The layer of problems in the Boeing, the actual air hole or the magnifying glass effect?

The layer of problems in the Boeing, the actual air hole or the magnifying glass effect?

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New York (AFP)

Electrical faults in the MAX cockpit, fuse inconsistencies in the 787, delays in the 777X: Boeing seems to have been accumulating technical concerns in recent months, but the explosions of announcements have mainly resulted in, according to many observers, increased monitoring.

“Boeing, unfortunately, is currently under the magnifying glass, which is fair,” says Ken Herbert, an astronomer for Concord Genovet.

The Seattle-based company has been the subject of numerous inquiries after two close crashes of its new flagship aircraft, the 737 MAX, which killed 346 people in 2018 and 2019.

Its boss, Dave Calhoun, arrived in January 2020 with the difficult task of restoring confidence in Boeing. When the group’s quarterly results are released, he will have to explain himself on Wednesday about the latest setbacks.

Boeing announced in mid-July that it had discovered new flaws in its long-range 787 Dreamliner, which was enough to reduce production rates and delay deliveries. The team had already discovered several production defects last summer, especially regarding the connection of a part of the fuse.

The FAA, the US airline, warned Boeing in May that additional test flights may be required before the future White Body 777X can be certified due to a lack of technical data.

Electrical problems in the cockpits of about 737 MAXs led to the temporary immobilization of one hundred units already delivered in April.

The group has retreated in two new examples of the presidential aircraft Air Force One, while the KC46 tanker has been exacerbating disappointments.

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– Corporate Culture –

There are many reasons for these problems. Epidemic, the team and its suppliers may have faced the same staff and exacerbated the problems as in other parts of the economy.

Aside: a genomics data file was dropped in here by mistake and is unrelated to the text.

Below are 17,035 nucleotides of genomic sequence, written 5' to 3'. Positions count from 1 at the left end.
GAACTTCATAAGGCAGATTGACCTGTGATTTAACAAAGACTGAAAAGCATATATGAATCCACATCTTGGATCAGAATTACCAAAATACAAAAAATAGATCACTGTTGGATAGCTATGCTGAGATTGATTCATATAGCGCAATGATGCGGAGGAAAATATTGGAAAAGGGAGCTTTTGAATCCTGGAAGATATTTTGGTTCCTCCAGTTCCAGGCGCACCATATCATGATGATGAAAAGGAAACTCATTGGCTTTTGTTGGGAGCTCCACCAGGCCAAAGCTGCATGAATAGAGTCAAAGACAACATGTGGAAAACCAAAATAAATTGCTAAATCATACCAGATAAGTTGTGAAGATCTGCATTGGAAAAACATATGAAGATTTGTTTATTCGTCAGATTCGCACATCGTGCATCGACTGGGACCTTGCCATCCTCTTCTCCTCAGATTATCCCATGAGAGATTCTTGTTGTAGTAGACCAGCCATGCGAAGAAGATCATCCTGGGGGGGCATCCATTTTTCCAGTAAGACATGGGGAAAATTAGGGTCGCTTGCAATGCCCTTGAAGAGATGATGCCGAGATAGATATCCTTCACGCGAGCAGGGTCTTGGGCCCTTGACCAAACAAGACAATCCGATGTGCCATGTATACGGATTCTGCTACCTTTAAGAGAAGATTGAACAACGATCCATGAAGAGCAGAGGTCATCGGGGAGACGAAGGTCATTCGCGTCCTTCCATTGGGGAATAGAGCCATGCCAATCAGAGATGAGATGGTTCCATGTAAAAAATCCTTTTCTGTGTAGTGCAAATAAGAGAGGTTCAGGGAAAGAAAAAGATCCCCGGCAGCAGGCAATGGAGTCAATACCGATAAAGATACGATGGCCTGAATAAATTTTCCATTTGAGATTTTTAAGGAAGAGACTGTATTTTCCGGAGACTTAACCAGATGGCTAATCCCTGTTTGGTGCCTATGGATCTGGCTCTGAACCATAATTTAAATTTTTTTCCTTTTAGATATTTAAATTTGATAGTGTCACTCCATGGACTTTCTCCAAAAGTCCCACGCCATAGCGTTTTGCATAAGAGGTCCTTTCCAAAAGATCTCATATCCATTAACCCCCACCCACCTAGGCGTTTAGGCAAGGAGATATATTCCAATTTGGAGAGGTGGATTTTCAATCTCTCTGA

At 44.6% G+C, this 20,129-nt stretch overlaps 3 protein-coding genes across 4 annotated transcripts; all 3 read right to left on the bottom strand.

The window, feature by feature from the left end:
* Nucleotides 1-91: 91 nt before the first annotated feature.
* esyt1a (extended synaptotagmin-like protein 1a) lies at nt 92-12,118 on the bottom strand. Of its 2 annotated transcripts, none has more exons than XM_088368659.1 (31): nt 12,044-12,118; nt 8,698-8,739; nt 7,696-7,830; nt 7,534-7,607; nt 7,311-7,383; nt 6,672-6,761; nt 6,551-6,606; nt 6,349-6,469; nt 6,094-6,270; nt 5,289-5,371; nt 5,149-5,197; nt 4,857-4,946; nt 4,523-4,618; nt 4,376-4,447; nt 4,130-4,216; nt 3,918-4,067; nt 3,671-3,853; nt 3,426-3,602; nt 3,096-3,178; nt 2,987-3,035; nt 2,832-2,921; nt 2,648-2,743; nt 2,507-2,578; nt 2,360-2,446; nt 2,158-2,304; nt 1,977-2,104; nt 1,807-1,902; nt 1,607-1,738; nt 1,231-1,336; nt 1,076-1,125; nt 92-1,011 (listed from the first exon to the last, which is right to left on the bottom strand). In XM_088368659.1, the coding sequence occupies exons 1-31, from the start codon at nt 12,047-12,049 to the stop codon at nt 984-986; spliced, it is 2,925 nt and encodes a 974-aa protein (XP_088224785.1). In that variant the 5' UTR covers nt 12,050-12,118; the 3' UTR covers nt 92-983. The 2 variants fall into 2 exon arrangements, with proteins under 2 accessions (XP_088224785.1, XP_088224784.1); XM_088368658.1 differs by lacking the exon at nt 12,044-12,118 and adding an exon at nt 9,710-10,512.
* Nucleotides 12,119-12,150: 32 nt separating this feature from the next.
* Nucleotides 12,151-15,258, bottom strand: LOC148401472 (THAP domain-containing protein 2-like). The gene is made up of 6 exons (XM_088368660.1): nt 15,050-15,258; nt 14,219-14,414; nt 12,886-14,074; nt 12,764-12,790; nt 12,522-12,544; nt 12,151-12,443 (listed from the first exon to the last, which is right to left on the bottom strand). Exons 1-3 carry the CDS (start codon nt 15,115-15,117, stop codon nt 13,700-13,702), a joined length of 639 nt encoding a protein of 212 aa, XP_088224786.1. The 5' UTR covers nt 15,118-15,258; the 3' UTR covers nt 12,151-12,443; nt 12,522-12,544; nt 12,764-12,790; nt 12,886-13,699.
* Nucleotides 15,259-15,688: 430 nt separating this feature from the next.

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The decision to shift production of the 787 to a base in South Carolina may also have created obstacles.

Another front, a parliamentary report on Max Accidents last September, highlights the shift in corporate culture since merging with McDonald Douglas in 1997, with a greater focus on financial gains and less on settlement. Engineering problems.

The report specifically covered up the “cover culture” that existed with the manufacturer and the FAA’s lack of oversight.

“Investigations have shown that both organizations have failed, one in the role of its manufacturer and the other in the role of its supervisor,” said analyst Bertrand Wilmer, boss of aeronautical consulting firm Iker.

“They try to go up the slope and inevitably find flaws by not infiltrating the FAA,” he adds.

The same is true of Hassan Shahidi, chairman of the Air Traffic Safety Trust.

Recommendations made after MAX failures are being implemented, with new risk management systems resulting in “greater oversight and transparency”.

– Incorrect communication –

Boeing, for its part, says it has acted “formally” over the past two years to improve security.

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For example, in the case of the 787, “the decision has to be made to slow down the production rate for further research and to perform some touch-up tasks, although this can sometimes affect operations”.

The FAA insists on its willingness to cover up all aspects of security.

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In May, when the FAA proposed an algorithm as a way to study Boeing 787s, it asked the FAA to suspend supplies until it could examine the data behind the project.

The agency no longer wants to take the word of the group at face value, it wants to see the data, a source within the FAA told AFP.

The recent setbacks of the 787 highlight internal communication issues, and Dave Calhoun has repeatedly promised that this issue will be resolved quickly.

They are subject to “bringing bad news and judging them in a timely manner.” “It gives the impression that the company is not fully dealing with the situation.”

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About the Author: Cory Weinberg

Cory Weinberg covers the intersection of tech and cities. That means digging into how startups and big tech companies are trying to reshape real estate, transportation, urban planning, and travel. Previously, he reported on Bay Area housing and commercial real estate for the San Francisco Business Times. He received a "best young journalist" award from the National Association of Real Estate Editors.

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